Lights, Cameras…Jackson? What Lies Ahead For Chargers' Vincent Jackson?

John Heinis@HeinisHardNewsSenior Analyst IJuly 13, 2010

SAN DIEGO - JANUARY 17:  Wide receiver Vincent Jackson #83 of the San Diego Chargers runs with the ball after a catch against the New York Jets during  AFC Divisional Playoff Game at Qualcomm Stadium on January 17, 2010 in San Diego, California.  (Photo by Robert Laberge/Getty Images)
Robert Laberge/Getty Images

Vincent Jackson came up big for the Chargers in 2009.  He posted 68 receptions for 1,167 yards, and led the team with nine receiving touchdowns.  However, he has in all likelihood been the most controversial member of the Chargers squad since he was drafted in 2005.

Jackson has been arrested for two DUI charges since then, one in 2006, and one in 2009.  He was not formally charged for his most recent crime until February of 2010, the main reason many are attributing as the reason for his three-game suspension, effective next season. 


The official reason given by the league was that “Jackson violated the league’s personal conduct policy”, so it is hard to imagine he was suspended for any other reason.  Jackson has filed an appeal for the suspension, apparently confident he can at least minimize his punishment. 


The question now is what is next for Jackson?  Since Commissioner Roger Goodell has been cracking down significantly on players recently, the aforementioned question may seem a little out of place. 


Why would a team that has been fiercely competitive the past few seasons even consider getting rid of one of its most potent weapons?  Unfortunately, the drama with VJ does not end with his recent suspension. 

By not signing by the league tender deadline of June 14th, Jackson forfeited over $2.5 million in hopes of getting a long-term deal.   Jackson left a one-year, $3.268 million deal on the table, reducing his guaranteed salary to just $583,000, barring a new deal agreement being reached. 


Needless to say, it is unexpected that a star the caliber of Jackson would play for this salary next year. 


This is what makes the plot thicken, as rumors around the San Diego area indicate that Jackson may decide to hold out until after week 10  if he cannot get a long-term deal.  This would drop his salary all the way down to $206,000, next to nothing by NFL standards, so the Chargers could easily add another receiver to the roster. 


However, if this was going to be the Bolts plan of action, it would probably make more sense to ship Jackson out in the near future.  His trade value has taken a minimal, if any hit, and a plethora of teams could use an upgrade at receiver. 


While I really do not see Jackson leaving San Diego, let us take a look at the possible scenarios here. 


First off, one can pretty much rule out any chance of Jackson being released.  While he has not been a model citizen, he has been far from a PR nightmare, and his productivity on the field would be awfully hard to replace with someone on the current free agent market. 


Terrell Owens is the only name that comes close…and few will argue that he is a terrible fit in San Diego.

The next option for the University of Northern Colorado product would be to get traded.  The market for the receiver may not be as large as one would think since the salary and/or drafts picks to compensate him would be considerable.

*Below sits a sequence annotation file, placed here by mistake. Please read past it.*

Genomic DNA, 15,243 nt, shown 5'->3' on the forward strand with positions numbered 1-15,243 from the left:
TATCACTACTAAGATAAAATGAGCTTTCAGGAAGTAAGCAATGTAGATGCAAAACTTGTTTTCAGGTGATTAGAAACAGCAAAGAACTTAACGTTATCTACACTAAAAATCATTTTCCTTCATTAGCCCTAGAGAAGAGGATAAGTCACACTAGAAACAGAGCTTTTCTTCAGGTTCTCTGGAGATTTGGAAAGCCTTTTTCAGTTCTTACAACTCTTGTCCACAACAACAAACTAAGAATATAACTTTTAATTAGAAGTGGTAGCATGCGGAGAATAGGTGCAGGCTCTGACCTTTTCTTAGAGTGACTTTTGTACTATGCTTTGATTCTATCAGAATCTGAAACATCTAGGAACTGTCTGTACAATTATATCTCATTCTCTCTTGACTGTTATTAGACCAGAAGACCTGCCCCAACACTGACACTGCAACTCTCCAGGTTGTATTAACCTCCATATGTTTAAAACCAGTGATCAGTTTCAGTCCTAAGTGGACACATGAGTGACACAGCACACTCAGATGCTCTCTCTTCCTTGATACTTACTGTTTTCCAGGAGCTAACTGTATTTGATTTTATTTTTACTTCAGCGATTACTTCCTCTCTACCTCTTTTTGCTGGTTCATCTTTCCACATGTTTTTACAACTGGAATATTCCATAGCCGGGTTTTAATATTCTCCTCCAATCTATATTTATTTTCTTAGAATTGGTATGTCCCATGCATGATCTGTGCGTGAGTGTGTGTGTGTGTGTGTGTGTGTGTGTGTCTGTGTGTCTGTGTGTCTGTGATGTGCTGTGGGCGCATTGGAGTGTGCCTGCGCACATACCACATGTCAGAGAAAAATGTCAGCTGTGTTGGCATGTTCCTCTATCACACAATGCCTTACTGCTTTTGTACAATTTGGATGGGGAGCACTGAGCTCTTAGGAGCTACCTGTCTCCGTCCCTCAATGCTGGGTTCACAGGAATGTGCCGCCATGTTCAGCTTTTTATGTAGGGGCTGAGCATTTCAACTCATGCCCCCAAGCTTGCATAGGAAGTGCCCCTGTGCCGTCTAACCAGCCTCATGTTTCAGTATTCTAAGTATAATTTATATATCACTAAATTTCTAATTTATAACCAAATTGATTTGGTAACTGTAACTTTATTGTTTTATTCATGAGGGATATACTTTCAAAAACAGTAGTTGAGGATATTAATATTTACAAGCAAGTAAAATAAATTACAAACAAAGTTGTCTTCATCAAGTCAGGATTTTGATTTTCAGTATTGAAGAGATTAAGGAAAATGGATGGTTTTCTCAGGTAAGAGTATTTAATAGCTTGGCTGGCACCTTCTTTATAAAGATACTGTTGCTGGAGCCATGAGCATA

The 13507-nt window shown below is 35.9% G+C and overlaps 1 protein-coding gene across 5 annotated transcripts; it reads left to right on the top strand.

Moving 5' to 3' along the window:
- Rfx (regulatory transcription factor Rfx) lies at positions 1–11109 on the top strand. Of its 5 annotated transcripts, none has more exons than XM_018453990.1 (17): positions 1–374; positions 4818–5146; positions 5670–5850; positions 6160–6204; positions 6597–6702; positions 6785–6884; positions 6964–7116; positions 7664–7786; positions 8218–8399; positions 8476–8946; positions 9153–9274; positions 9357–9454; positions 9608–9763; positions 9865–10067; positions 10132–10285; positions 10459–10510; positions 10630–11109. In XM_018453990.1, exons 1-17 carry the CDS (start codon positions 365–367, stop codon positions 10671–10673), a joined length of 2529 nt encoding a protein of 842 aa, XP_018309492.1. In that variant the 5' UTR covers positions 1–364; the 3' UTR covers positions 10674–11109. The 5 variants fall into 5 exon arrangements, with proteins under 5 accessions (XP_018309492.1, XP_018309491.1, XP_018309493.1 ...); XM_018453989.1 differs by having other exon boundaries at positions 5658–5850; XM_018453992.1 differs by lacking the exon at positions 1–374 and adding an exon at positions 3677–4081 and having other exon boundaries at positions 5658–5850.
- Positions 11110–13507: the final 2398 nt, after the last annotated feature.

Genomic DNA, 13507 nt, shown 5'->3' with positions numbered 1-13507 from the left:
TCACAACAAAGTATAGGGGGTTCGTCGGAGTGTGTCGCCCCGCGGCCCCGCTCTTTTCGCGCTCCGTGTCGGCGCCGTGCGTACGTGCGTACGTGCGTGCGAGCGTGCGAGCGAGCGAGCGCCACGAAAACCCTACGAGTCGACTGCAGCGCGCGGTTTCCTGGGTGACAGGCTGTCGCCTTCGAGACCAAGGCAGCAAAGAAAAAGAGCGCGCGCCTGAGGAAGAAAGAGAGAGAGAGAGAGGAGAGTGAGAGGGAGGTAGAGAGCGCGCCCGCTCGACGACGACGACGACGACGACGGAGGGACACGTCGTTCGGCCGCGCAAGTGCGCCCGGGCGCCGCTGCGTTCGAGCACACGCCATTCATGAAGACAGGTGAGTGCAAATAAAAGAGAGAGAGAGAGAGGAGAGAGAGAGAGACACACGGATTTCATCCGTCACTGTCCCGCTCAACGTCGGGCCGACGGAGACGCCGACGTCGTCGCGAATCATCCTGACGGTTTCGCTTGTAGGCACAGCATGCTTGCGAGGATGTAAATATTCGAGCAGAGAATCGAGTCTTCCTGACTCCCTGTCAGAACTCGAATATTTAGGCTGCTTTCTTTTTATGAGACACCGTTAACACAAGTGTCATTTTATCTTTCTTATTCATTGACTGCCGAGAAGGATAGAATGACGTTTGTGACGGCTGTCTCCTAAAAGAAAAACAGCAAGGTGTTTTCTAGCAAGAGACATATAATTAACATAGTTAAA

Nevertheless, Jackson would absolutely have some suitors.  The main candidates appear to be the Seattle Seahawks and the Washington Redskins.

The Seahawks have been successfully rebuilding seemingly since day one of this offseason, and all of a sudden do not look so terrible with the acquisitions of Golden Tate, Leon Washington and Russell Okung. 


They could certainly still afford Jackson at this point, but it's hard to imagine Jackson going from a perennial winning team to someone in a rebuilding phase.  As much progress as the Seahawks have made, Matt Hasselbeck is still no Phillip Rivers.

The Redskins actually could be a logical move.  The running back core could be formidable next season with Willie Parker, Larry Johnson and Clinton Portis, and the defense should be effective again, with or without Albert Haynesworth. 


Of course, the biggest football news in the nation’s capital this offseason is the addition of Donovan McNabb.  Apparently, Jackson was actually working out with McNabb in Arizona earlier in the month, which could add some fuel to the fire. 


Also, Mike Shanahan was hoping to draft Jackson in ’05 when Shanahan was with the Denver Broncos.  So while this scenario really is not that outlandish, it is a bit conspicuous that the Redskins have yet to try and upgrade at wide receiver ever since signing McNabb in April.


Perhaps Washington is satisfied with their current receiving core?

When the smoke clears, all signs point to Jackson staying.  2009 was his second consecutive 1000-yard season, where he improved on already impressive ’08 totals.  While No. 2 on the depth chart, Malcom Floyd, has shown some promise, his numbers last year leave a lot of ambiguity (45 catches, 776 yards, one score). 


Is this the best we can expect from Floyd (career highs in receptions and yardage), or is this the tip of the iceberg in terms of him showcasing his abilities? 


I doubt an organization as strong as the Chargers will gamble on losing a great talent, but it will be interesting to see how this situation ends up playing out. 




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